God says in Isaiah: “I am the First and the Last.” (Isaiah 44:6).  Jesus says in Revelation: “I am the First and the Last.” (Revelation 1:17).  

On his resurrection, Jesus met two of his disciples on the road to Emmaus, although they did not know it was him.  They were despairing that the one they thought would bring salvation to Israel ended up dead and buried.  Jesus berated them.  He told them: “O foolish ones, and slow of heart to believe in all that the prophets have spoken!” (Luke 24:25).  Then “beginning at Moses and all the Prophets, he expounded to them in all the Scriptures the things concerning himself.” (Luke 24:27).

I would give an arm and a leg to have been at that bible study.  Nevertheless, with the help of the Holy Spirit, it is possible to have a good idea of what he showed them.  In any case, as Jesus himself maintained to the Jews, the primary purpose of the scriptures is to testify about him. (John 5:39).

Close scrutiny reveals Jesus as the God who spoke to Israel in the Old Testament.  As a matter of fact, everything attributed to God in the Old Testament is appropriated by Jesus in the New Testament; showing conclusively that this same Jesus is the God of the Old Testament.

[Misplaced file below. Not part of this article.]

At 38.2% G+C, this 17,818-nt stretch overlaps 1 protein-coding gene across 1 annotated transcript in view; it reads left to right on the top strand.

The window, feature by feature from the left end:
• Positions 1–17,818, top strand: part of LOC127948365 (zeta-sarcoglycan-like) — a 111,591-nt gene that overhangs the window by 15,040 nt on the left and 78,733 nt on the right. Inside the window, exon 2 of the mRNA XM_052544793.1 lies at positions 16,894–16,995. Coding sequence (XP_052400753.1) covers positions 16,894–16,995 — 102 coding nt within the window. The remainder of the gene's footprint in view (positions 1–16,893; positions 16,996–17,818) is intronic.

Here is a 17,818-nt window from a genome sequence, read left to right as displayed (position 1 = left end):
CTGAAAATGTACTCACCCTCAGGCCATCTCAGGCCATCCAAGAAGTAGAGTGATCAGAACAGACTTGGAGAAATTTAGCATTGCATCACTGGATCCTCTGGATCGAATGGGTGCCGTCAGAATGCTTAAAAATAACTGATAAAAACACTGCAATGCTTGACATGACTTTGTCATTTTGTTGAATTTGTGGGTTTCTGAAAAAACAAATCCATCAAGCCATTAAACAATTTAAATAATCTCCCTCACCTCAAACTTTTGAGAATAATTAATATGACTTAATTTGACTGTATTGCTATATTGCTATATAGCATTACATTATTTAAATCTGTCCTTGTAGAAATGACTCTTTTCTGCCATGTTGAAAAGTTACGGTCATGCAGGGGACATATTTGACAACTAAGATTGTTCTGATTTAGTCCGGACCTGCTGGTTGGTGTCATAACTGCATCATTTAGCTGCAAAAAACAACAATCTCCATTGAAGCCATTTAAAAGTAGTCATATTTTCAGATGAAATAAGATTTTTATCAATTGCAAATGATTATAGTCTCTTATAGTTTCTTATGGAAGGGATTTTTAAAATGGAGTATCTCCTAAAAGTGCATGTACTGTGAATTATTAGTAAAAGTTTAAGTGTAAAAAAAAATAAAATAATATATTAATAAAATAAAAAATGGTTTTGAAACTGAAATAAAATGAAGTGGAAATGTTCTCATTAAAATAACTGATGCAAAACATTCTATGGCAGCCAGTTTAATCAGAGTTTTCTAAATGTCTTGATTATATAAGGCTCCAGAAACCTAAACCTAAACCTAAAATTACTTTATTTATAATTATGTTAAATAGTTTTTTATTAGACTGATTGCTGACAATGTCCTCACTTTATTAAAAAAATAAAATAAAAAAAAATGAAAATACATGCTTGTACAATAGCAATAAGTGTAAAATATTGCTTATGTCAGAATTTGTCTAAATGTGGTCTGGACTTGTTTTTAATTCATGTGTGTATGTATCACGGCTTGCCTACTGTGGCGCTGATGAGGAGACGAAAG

The Lord Yahweh

God said to Israel in the Old Testament: “I will dwell among the children of Israel and will be their God. And they shall know that I am the Lord their God, who brought them up out of the land of Egypt, that I may dwell among them.” (Exodus 29:45-46).  This turned out in the New Testament to be Jesus: “The Word became flesh and made his dwelling among us. We have seen his glory, the glory of the One and Only, who came from the Father, full of grace and truth.” (John 1:14).

David says in the Old Testament: “The Lord is my shepherd.” (Psalm 22:1).  Jesus says of himself in the New Testament: “I am the good shepherd.” (John 10:11).  David says furthermore: “The Lord is my light.” (Psalm 27:1).  Isaiah concurs: “The LORD will be to you an everlasting light.” (Isaiah 60:19).  Jesus appropriates this: “I am the light of the world.” (John 8:12).